Review: Bob Dylan a Spiritual Life

Recently, I have found myself reading more books and watching less television. Cord cutting has the advantage of not distracting me as much with nonsense. For those in the “snowflake” generation, a B.O.O.K. is also known as “Bio Optical Organic Knowledge”.


In the last few weeks I read two books about the same era that have a remarkable amount of overlap. I started with Larry Norman: Why Should the Devil Have All the Good Music. This book is about the original Christian rocker. The book discusses the good, the bad, and the ugly of the music industry and also Norman’s very flawed and human trek thru this world.

Larry Norman: Why Should the Devil Have All the Good Music

Norman got his musical start in the 1960’s in San Jose, CA. In the early days he shared the stage with Janis Joplin and many other names that you might recognize. He eventually moved to Los Angeles and made a name for himself. In the book you learn about Norman’s street preaching, Bible study, and other endeavors. I highly recommend the book.

So you may be wondering why I start with Larry Norman in a discussion about a Bob Dylan book. Because their lives are incredibly linked together.

The Apostle Paul spoke about spiritual growth in these terms:

For while one saith, I am of Paul; and another, I am of Apollos; are ye not carnal? Who then is Paul, and who is Apollos, but ministers by whom ye believed, even as the Lord gave to every man? I have planted, Apollos watered; but God gave the increase. So then neither is he that planteth any thing, neither he that watereth; but God that giveth the increase.
I Corinthians 3:4-7.

Larry Norman sowed many seeds that grew and matured which eventually touched Bob Dylan’s life in a way that only God can. Larry is never mentioned in the Dylan book and that is a shame because the two men clearly knew each other, if only at a distance.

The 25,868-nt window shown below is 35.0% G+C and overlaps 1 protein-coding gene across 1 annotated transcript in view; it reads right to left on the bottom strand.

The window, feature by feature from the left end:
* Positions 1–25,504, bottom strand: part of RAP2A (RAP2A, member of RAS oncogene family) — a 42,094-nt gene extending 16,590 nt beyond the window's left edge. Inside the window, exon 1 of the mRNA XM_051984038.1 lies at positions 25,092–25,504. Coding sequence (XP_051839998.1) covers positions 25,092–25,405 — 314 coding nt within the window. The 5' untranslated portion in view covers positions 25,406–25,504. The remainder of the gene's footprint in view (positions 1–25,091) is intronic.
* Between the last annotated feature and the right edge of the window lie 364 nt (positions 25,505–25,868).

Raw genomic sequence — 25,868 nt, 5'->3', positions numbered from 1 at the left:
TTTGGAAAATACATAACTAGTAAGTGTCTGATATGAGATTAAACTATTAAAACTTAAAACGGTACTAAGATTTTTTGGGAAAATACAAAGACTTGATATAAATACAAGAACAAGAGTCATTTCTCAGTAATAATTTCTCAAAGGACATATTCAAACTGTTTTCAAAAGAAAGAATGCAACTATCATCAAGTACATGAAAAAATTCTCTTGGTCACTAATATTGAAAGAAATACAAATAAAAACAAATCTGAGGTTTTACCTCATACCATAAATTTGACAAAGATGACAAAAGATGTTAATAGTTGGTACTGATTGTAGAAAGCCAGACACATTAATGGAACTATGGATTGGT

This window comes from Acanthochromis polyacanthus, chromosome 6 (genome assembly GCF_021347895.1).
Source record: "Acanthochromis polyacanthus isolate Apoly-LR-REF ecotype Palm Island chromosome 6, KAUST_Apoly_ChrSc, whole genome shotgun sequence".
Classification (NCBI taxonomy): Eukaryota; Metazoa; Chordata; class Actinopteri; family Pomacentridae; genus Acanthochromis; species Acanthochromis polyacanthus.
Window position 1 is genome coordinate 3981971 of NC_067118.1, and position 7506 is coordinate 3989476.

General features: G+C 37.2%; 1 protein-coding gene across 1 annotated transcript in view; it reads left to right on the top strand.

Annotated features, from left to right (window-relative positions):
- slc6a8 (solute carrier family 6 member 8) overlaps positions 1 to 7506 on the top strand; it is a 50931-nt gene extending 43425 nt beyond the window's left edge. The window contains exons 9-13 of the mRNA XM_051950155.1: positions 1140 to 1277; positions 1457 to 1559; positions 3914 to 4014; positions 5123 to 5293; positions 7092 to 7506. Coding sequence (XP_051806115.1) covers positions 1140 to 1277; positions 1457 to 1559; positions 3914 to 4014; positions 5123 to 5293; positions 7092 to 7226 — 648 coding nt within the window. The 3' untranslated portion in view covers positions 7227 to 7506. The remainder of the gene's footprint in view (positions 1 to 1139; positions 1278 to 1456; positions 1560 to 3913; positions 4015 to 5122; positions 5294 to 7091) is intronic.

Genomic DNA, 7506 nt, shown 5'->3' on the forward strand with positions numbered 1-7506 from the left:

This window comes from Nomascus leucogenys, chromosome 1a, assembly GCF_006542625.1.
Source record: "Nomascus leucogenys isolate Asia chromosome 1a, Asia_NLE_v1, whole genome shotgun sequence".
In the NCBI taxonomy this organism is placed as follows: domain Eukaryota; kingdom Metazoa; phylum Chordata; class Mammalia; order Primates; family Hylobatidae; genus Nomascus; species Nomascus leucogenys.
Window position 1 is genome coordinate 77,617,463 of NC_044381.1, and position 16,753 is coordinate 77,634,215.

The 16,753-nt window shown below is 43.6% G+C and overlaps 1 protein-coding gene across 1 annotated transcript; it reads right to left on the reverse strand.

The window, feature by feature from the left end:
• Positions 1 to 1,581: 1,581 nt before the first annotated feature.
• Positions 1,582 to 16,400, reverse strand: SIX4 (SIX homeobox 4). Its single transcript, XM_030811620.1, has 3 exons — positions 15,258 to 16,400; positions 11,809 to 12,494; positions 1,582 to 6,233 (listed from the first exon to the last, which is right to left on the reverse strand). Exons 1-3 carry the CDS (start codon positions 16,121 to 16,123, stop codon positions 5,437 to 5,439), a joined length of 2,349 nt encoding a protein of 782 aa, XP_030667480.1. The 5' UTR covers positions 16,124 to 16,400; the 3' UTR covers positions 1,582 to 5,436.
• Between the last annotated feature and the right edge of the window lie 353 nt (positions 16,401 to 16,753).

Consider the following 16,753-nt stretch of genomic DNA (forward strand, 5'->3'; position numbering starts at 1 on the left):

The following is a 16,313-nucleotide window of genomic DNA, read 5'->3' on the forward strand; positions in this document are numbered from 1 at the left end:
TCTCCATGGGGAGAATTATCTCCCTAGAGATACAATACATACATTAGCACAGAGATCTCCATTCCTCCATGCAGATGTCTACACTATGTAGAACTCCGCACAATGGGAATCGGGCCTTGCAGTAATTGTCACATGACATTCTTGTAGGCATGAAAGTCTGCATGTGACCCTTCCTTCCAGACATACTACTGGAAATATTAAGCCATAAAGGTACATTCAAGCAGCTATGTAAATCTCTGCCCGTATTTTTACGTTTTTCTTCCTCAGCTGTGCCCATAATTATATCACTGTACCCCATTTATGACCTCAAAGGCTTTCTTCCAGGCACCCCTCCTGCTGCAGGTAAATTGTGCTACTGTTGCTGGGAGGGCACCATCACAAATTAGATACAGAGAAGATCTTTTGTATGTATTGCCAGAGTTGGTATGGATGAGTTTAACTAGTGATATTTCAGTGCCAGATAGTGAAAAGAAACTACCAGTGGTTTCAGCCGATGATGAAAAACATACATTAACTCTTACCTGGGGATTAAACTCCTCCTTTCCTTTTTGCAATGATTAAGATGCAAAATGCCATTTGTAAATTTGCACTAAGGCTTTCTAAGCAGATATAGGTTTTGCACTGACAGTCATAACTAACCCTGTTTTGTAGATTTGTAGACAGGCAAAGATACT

Norman includes Dylan in his song, Song For A Small Circle Of Friends which he released in 1971. Why Dylan is part of this “small circle” remains unsaid in either book.

Dear Bobby watch your fears all hide
And disappear while love inside starts growing,
You’re older but less colder
Than the jokes and folks you spent your childhood snowing.

And Someone died for all your friends
But even better yet, He lives again.
And if this song does not make sense to you,
I hope His Spirit slips on through,
He loves you

Link: Lyrics–Song For A Small Circle Of Friends

An example of their intersecting worlds is the Bible study that Norman started in Los Angeles in the late 1960’s. This study morphed into the church that Dylan attended prior to releasing his Slow Train Coming album in 1979. Other people and actions in the Norman book impact the life of Dylan or those around him. Other folks that are common to both men and in ways most unexpected include Billy Graham, President Jimmy Carter, and Jews for Jesus.

Another interesting overlap of both men’s worlds is not documented in either book. Larry Norman produced an album of up and coming Christian musicians. On that album was a track by Leslie Phillips called Beyond Saturday Night. Leslie’s first LP was later released and titled Beyond Saturday Night but was a different studio recording of the same song. Leslie released four Christian albums before changing her stage name to “Sam Phillips” and “going secular.” As this transition was happening in her life she married a fellow named T-Bone Burnett who was a member of Dylan’s touring band and frequently played with Dylan over the years. T-Bone converted to Christianity while touring with Dylan.